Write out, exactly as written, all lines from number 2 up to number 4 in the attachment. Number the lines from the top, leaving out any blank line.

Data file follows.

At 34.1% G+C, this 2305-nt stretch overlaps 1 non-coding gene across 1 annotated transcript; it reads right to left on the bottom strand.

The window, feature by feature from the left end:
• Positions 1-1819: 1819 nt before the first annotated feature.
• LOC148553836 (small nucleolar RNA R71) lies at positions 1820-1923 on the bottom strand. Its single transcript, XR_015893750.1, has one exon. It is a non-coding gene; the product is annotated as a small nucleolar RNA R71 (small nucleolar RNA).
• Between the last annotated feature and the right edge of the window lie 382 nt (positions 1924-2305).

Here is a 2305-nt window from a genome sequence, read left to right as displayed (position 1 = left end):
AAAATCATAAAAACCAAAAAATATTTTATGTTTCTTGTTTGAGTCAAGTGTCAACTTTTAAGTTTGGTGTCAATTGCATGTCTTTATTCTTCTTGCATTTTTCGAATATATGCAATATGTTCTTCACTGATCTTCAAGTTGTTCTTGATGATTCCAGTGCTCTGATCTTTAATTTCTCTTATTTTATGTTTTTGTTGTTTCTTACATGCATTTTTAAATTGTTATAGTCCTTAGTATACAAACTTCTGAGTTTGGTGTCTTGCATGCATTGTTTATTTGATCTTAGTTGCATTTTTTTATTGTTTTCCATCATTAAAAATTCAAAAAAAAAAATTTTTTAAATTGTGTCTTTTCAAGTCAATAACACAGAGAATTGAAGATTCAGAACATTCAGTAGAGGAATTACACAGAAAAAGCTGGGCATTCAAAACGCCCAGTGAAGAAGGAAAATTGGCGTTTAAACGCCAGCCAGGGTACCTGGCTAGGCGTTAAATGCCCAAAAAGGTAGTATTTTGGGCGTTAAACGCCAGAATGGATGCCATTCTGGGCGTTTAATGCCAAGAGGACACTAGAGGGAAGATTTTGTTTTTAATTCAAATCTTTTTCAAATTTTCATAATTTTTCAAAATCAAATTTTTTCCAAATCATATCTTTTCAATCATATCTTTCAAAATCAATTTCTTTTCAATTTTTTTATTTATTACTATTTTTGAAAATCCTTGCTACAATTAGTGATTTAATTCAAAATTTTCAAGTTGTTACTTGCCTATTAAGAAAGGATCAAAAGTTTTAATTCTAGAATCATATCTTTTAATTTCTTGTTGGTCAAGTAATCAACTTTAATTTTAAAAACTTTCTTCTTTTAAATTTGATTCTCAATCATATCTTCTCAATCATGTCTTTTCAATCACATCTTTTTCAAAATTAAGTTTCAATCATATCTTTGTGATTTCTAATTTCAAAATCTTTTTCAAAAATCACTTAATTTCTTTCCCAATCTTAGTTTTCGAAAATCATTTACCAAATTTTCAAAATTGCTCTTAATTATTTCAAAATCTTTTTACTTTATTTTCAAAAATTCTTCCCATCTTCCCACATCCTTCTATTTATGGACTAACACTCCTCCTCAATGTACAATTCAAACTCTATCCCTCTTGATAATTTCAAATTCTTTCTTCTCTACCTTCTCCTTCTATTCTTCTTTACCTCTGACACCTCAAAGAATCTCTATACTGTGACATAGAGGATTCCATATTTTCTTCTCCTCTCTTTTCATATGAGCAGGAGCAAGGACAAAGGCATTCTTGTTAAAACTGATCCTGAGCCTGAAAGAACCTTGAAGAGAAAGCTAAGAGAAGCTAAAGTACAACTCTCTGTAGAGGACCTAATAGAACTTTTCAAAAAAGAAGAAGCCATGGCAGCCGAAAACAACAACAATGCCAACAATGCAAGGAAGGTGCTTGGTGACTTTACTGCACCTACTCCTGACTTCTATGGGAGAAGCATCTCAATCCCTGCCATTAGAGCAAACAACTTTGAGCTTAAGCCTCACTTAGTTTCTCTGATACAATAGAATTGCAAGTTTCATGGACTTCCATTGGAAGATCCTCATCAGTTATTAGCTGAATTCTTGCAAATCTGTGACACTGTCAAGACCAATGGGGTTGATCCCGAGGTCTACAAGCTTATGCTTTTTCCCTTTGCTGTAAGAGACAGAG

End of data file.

The window, feature by feature from the left end:
• Positions 1-1819: 1819 nt before the first annotated feature.
• LOC148553836 (small nucleolar RNA R71) lies at positions 1820-1923 on the bottom strand. Its single transcript, XR_015893750.1, has one exon. It is a non-coding gene; the product is annotated as a small nucleolar RNA R71 (small nucleolar RNA).